23 April 2018
Are Hip-Hop Producers Undervalued?
Producers in the Hip-Hop/Rap genre are the architects of the sounds that are heard in rap today. These musicians work behind the scenes to create a melody for the music that paints a picture of what the artist is talking about. Without a strong or fitting instrumental, the message of a given song deteriorates, ultimately becoming obsolete. But do rap fans even know who producers are and what they do? Due to the fact that these unsung heroes aren’t vocally at the forefront of a given song, many people don’t even know who producers are or what makes them such an integral part of the genre. The lack of credit given to rap producers causes the rap industry to put artists before producers when it comes to notoriety. This message limits fans ability to truly understand the music they’re listening to and allows record labels to take advantage of producers financially.
In April of 2018, a survey was conducted in Ms. Pahomov’s 11th grade English class with avid rap fans that focused on the recognition of producer “tags” and if the given student knew what the job of a producer was. Of the ten students who participated in the survey, six knew what a producer was and could describe at least partially what the job of a producer was. Of 40 producer tags,--all of which were/are big-name producers like Metro Boomin, DJ Khaled, and RONNY J--the average amount that a given student recognized was 19.5. Further, all ten participants new at least one of each of the 40 producers collaborators. This lack of knowledge pertaining to the very people who are making the hit songs that have stormed the nation is flat out wrong. These statistics show how uneducated and unexposed the teenage fans of rap music are to the people who are building the foundations to their favorite songs. This lack of knowledge creeps into the minds of the management of record labels, making it easier to take advantage of these producers.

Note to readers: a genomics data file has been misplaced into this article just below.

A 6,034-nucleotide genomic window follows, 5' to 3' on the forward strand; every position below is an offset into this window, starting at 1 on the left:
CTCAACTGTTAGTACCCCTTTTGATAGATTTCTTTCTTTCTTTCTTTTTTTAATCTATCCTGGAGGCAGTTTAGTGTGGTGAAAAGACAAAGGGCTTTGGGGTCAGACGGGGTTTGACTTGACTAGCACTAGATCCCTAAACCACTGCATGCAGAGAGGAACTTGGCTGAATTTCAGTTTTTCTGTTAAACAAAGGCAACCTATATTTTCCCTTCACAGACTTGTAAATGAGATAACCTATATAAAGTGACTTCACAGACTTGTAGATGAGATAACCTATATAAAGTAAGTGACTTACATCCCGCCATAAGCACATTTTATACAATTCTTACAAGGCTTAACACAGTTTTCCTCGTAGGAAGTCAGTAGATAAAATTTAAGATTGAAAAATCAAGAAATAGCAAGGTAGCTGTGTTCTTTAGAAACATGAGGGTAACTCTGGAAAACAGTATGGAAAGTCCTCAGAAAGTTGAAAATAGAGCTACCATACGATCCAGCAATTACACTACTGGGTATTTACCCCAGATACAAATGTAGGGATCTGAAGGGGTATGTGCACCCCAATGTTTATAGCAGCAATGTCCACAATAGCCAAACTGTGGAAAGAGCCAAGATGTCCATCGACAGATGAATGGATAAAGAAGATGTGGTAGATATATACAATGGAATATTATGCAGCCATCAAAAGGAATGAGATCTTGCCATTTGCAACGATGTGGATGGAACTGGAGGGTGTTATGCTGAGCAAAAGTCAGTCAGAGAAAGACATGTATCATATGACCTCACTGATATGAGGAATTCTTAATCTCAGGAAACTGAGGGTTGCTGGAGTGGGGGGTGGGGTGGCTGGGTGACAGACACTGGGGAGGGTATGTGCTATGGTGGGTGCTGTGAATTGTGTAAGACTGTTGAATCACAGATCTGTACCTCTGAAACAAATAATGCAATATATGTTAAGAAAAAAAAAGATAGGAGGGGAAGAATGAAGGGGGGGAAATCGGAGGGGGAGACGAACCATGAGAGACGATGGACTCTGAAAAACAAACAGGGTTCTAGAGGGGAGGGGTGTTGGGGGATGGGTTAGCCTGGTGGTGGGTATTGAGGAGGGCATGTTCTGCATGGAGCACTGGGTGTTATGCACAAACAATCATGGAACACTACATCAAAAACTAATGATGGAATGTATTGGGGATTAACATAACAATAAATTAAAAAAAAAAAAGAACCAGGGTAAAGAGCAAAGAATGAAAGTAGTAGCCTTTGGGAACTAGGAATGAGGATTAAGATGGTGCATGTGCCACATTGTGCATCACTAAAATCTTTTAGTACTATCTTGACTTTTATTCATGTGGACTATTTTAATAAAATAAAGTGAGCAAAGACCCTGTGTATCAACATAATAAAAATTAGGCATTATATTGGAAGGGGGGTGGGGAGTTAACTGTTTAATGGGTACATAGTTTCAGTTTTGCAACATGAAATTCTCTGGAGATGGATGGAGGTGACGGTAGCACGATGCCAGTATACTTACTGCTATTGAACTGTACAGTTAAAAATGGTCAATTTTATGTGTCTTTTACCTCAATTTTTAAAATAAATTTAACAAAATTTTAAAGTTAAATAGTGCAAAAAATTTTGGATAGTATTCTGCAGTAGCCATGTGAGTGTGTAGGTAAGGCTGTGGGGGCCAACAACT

This past year, TM88, a member of the production powerhouse 808 Mafia, tweeted that he hadn’t been paid by Atlantic Records for his work on rapper Lil Uzi Vert’s breakout hit “XO TOUR Llif3”, despite the report that the song had raked in approximately $4.5 million for the label. However, TM88 is far from the only producer to speak out on shady business deals and lack of payment. Producers like E. Dan, DJ Burn One, and Illmind, among others have spoken out about missing payment from labels and rappers alike. These shady payment deals result in the producers getting paid much less than the artists that they work with. One example of this phenomenon is Atlanta producer and architect of the “trap music” sound Mike Will Made-It.
Despite a successful and lengthy career spanning well over a decade, the producer’s net worth is estimated to be $10 Million, according to celebritynetworth.com. This may seem like a lot of money, but compared to the artists he’s worked with, this number is meager at best. Over ten of his collaborators have net worths that surpass his despite similar career lengths and accolades. The music industry’s inability to recognize its producers allows those producers to get paid much less than their vocal counterparts.
If rap fans were to realize how little they understand about the music they’re listening to, they’d realize that they’re actively limiting themselves from finding music that they like. Producers that have one hit song may have several others and may have relationships with some of the most popular artists in the world. For example, “trap music” producer Zaytoven has worked with everyone from Lil Pump to A Boogie Wit Da Hoodie to Wiz Khalifa. If someone who’s a fan of Lil Pump decides to look at who Zaytoven has collaborated with and finds that they like other music he’s made, they’ve just opened themselves up to a whole new path for discovering music. By shutting out the idea that producers are an integral part of Hip-Hop, fans are shutting out a possibility to access music that they’d like.
This is my best 2Fer because I try to be as precise with my evidence as possible. I've struggled with this before and I think that I was effectively concise in this essay.
Cantor, Avi M. “Interview Data.” Google, Google, 17 Apr. 2018, docs.google.com/spreadsheets/d/1A_uA0C1wHT37vBSujYU80-dtSaXnKJ5Cs_ogrq8kJo4/edit#gid=0.
“Rae Sremmurd.” Celebrity Net Worth, www.celebritynetworth.com/dl/rae-sremmurd/.